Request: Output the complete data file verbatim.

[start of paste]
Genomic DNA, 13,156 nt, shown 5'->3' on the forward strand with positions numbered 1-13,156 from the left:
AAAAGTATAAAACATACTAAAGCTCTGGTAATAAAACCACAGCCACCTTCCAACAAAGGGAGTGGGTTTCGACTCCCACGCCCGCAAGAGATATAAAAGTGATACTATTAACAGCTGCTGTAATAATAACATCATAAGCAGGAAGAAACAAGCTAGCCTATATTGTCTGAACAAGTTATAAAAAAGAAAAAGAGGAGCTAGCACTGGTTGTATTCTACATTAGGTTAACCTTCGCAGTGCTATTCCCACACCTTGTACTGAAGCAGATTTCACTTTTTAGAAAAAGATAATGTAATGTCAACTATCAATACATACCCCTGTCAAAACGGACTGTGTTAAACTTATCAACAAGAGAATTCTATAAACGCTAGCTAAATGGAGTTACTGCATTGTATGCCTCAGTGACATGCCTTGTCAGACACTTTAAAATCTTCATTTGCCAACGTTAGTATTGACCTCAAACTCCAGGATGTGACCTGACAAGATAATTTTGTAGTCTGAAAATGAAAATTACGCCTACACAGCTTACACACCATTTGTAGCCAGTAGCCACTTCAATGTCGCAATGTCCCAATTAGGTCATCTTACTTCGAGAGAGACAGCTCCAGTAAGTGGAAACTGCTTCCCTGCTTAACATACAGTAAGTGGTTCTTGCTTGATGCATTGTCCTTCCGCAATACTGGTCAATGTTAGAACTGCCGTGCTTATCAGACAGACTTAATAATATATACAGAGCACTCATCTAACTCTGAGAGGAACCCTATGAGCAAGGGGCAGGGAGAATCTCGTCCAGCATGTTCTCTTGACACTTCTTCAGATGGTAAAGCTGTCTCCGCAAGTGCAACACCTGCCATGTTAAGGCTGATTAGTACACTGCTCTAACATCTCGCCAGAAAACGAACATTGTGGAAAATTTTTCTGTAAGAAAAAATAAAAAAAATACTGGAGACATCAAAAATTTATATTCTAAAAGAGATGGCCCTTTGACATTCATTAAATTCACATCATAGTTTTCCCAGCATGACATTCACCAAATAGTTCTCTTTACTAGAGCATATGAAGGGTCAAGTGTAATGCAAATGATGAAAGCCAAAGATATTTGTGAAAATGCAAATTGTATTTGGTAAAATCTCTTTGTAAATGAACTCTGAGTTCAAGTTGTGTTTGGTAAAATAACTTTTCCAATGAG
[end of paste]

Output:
Genomic DNA, 13,156 nt, shown 5'->3' on the forward strand with positions numbered 1-13,156 from the left:
AAAAGTATAAAACATACTAAAGCTCTGGTAATAAAACCACAGCCACCTTCCAACAAAGGGAGTGGGTTTCGACTCCCACGCCCGCAAGAGATATAAAAGTGATACTATTAACAGCTGCTGTAATAATAACATCATAAGCAGGAAGAAACAAGCTAGCCTATATTGTCTGAACAAGTTATAAAAAAGAAAAAGAGGAGCTAGCACTGGTTGTATTCTACATTAGGTTAACCTTCGCAGTGCTATTCCCACACCTTGTACTGAAGCAGATTTCACTTTTTAGAAAAAGATAATGTAATGTCAACTATCAATACATACCCCTGTCAAAACGGACTGTGTTAAACTTATCAACAAGAGAATTCTATAAACGCTAGCTAAATGGAGTTACTGCATTGTATGCCTCAGTGACATGCCTTGTCAGACACTTTAAAATCTTCATTTGCCAACGTTAGTATTGACCTCAAACTCCAGGATGTGACCTGACAAGATAATTTTGTAGTCTGAAAATGAAAATTACGCCTACACAGCTTACACACCATTTGTAGCCAGTAGCCACTTCAATGTCGCAATGTCCCAATTAGGTCATCTTACTTCGAGAGAGACAGCTCCAGTAAGTGGAAACTGCTTCCCTGCTTAACATACAGTAAGTGGTTCTTGCTTGATGCATTGTCCTTCCGCAATACTGGTCAATGTTAGAACTGCCGTGCTTATCAGACAGACTTAATAATATATACAGAGCACTCATCTAACTCTGAGAGGAACCCTATGAGCAAGGGGCAGGGAGAATCTCGTCCAGCATGTTCTCTTGACACTTCTTCAGATGGTAAAGCTGTCTCCGCAAGTGCAACACCTGCCATGTTAAGGCTGATTAGTACACTGCTCTAACATCTCGCCAGAAAACGAACATTGTGGAAAATTTTTCTGTAAGAAAAAATAAAAAAAATACTGGAGACATCAAAAATTTATATTCTAAAAGAGATGGCCCTTTGACATTCATTAAATTCACATCATAGTTTTCCCAGCATGACATTCACCAAATAGTTCTCTTTACTAGAGCATATGAAGGGTCAAGTGTAATGCAAATGATGAAAGCCAAAGATATTTGTGAAAATGCAAATTGTATTTGGTAAAATCTCTTTGTAAATGAACTCTGAGTTCAAGTTGTGTTTGGTAAAATAACTTTTCCAATGAG